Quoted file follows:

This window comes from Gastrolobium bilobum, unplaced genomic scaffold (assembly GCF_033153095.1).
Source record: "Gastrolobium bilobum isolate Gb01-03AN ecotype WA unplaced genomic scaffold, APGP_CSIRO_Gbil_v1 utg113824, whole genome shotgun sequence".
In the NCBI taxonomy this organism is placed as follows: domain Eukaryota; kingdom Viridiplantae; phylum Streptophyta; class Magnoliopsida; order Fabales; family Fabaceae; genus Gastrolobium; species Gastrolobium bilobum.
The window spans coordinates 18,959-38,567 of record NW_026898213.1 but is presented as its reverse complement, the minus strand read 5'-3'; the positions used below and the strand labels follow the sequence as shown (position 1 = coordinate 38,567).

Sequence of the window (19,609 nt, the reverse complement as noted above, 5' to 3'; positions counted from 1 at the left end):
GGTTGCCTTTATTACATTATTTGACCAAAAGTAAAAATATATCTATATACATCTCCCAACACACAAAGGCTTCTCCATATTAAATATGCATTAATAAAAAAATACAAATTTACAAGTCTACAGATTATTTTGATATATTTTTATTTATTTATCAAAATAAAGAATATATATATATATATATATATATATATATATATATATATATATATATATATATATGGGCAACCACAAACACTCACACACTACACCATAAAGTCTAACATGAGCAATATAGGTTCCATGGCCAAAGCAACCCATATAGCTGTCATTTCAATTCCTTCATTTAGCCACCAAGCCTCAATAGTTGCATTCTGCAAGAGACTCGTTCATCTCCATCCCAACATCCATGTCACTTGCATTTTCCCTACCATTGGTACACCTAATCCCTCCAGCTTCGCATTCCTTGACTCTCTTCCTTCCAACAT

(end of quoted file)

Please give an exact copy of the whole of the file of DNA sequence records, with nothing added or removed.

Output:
This window comes from Gastrolobium bilobum, unplaced genomic scaffold (assembly GCF_033153095.1).
Source record: "Gastrolobium bilobum isolate Gb01-03AN ecotype WA unplaced genomic scaffold, APGP_CSIRO_Gbil_v1 utg113824, whole genome shotgun sequence".
In the NCBI taxonomy this organism is placed as follows: domain Eukaryota; kingdom Viridiplantae; phylum Streptophyta; class Magnoliopsida; order Fabales; family Fabaceae; genus Gastrolobium; species Gastrolobium bilobum.
The window spans coordinates 18,959-38,567 of record NW_026898213.1 but is presented as its reverse complement, the minus strand read 5'-3'; the positions used below and the strand labels follow the sequence as shown (position 1 = coordinate 38,567).

Sequence of the window (19,609 nt, the reverse complement as noted above, 5' to 3'; positions counted from 1 at the left end):
GGTTGCCTTTATTACATTATTTGACCAAAAGTAAAAATATATCTATATACATCTCCCAACACACAAAGGCTTCTCCATATTAAATATGCATTAATAAAAAAATACAAATTTACAAGTCTACAGATTATTTTGATATATTTTTATTTATTTATCAAAATAAAGAATATATATATATATATATATATATATATATATATATATATATATATATATATATATGGGCAACCACAAACACTCACACACTACACCATAAAGTCTAACATGAGCAATATAGGTTCCATGGCCAAAGCAACCCATATAGCTGTCATTTCAATTCCTTCATTTAGCCACCAAGCCTCAATAGTTGCATTCTGCAAGAGACTCGTTCATCTCCATCCCAACATCCATGTCACTTGCATTTTCCCTACCATTGGTACACCTAATCCCTCCAGCTTCGCATTCCTTGACTCTCTTCCTTCCAACAT